The day has finally arrived for all Americans to step up to the plate and swing for history. We've been registered to vote in record numbers this year and there is a giddy fever of enthusiasm and hope that I, personally, haven't felt in years. Jesus, it is long overdue.
I don't think for a minute that today's election will go smoothly or easily. Considering the long lines encountered in North Carolina, Florida, Ohio, and even Georgia for early voting, we should expect the system to be overwhelmed with record turnout. Already Colorado's Attorney General has stated there there is no way the state can finish counting its absentee and early ballots before Wednesday at the earliest. There is a distinct possibility that we will go to bed tonight night not yet knowing who will be the next President of the United States.
What is for certain, however, is that today women are able to vote. African-Americans are able to vote. No one will have to pay taxes to qualify to vote. You will not have to own land to cast your ballot. You will not be prohibited to vote because of advanced age. Come January, if American history serves us well, there will be a peaceful, bloodless transfer of power. We take this for granted, but need only look beyond our door to see that this tradition is exceptional.
If you haven't already, I just want to encourage you to get up and exercise your precious right to vote, even if your preferred presidential candidate is not mine. We've worked very hard to get to this place in time and we should be very proud of our process. Is it flawed? You betcha! But every single American individual has a role to play, in making history and shaping the course to come. Is it a rough road? Yes. But not only can we survive as a nation, we can flourish with compassion and pride. Yes. We. Can.
Before leaving for your polling place, please review your rights. People for the American Way has compiled a state by state list of local election laws (for instance, what forms of ID may be required). Take a few minutes to check out the voting information for your state HERE!
Please do not hesitate to speak up at your polling place if you encounter any irregularities. If you feel as if you have been unfairly treated at the polls or if the conditions are untenable, please feel free to call 1-866-OUR-VOTE and report your concerns.
Please make sure you are at the correct voting location by checking with your state's Division of Elections website, or check here for a state by state directory of election contacts. If you are asked to cast a provisional ballot instead of an official ballot, please resist and question the authorities at hand till you are satisfied you are at the correct polling place (they will not tell you where you should be voting, only that you are not on their voter roll and if you fill out a provisional ballot outside your registered precinct, it will NOT COUNT). In 2004, having recently moved to a new Boulder neighborhood, I accidentally waited in line for three hours at an elementary school that had a very similar name to my newly registered precinct voting location. They would not give me an official ballot because I was, of course, not on their voting roll, but they did give me a provisional ballot, something I knew absolutely nothing about. First, they assured me that it would count once they figured out where the error was. Then, they pressured me to fill it out because I was holding up the line (there were now six or seven of us with provisional ballots in hand). Three people who could not be found on the voter roll gave up and filled out their provisional ballots, not wanting to be considered a pain in the ass and not wanting to wait to see what the problem was. The rest of us held firm. When they threatened us that if we spent anymore time on the issue, we would be considered a "menace" (and this was in uber-liberal Boulder), a very kind gentleman behind me in line suggested that I look at the precinct map to make sure I was at the correct voting location. Sure enough, my address put me at an entirely different precinct and I was at the wrong voting location. That was the case with the other folks with provisional ballots as well. We dispersed to our other voting locations and once I was at the correct elementary school, there was a ballot waiting for me. In a single moment, my vote could have been wasted. You have a right to vote and a right for it to be counted.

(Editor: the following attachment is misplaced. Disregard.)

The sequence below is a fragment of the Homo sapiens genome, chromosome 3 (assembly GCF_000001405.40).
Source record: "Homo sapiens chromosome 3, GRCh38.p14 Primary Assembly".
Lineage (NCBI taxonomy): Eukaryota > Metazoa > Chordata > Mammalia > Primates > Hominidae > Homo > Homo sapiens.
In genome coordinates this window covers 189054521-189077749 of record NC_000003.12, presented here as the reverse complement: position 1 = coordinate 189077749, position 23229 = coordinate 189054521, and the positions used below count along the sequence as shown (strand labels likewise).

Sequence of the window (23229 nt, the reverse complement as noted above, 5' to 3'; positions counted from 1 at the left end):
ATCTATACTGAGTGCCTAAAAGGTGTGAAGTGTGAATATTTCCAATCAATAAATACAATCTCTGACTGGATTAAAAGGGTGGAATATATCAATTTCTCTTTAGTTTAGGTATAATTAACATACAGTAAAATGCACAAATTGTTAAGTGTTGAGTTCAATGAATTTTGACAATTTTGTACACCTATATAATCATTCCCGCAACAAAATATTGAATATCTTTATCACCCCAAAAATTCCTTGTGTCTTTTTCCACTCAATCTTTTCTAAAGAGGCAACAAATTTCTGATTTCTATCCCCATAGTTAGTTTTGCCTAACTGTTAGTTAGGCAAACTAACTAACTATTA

Please bring water and a snack with you when you go to vote. If the lines are long, you do not want to run the risk of dehydrating or low blood sugar. If you have a folding lawn chair, do bring that as well (even if you don't need it, there may be an elderly person who may). Bring a book. Bring knitting. Bring a movie on your iPod. Bring five friends with you. Bring your good humor.
Most of all, bring patience and pride in knowing that you are participating in making the United States the country that it is.
This is a tweak/re-post of yesterday's Flutter Effect election coverage.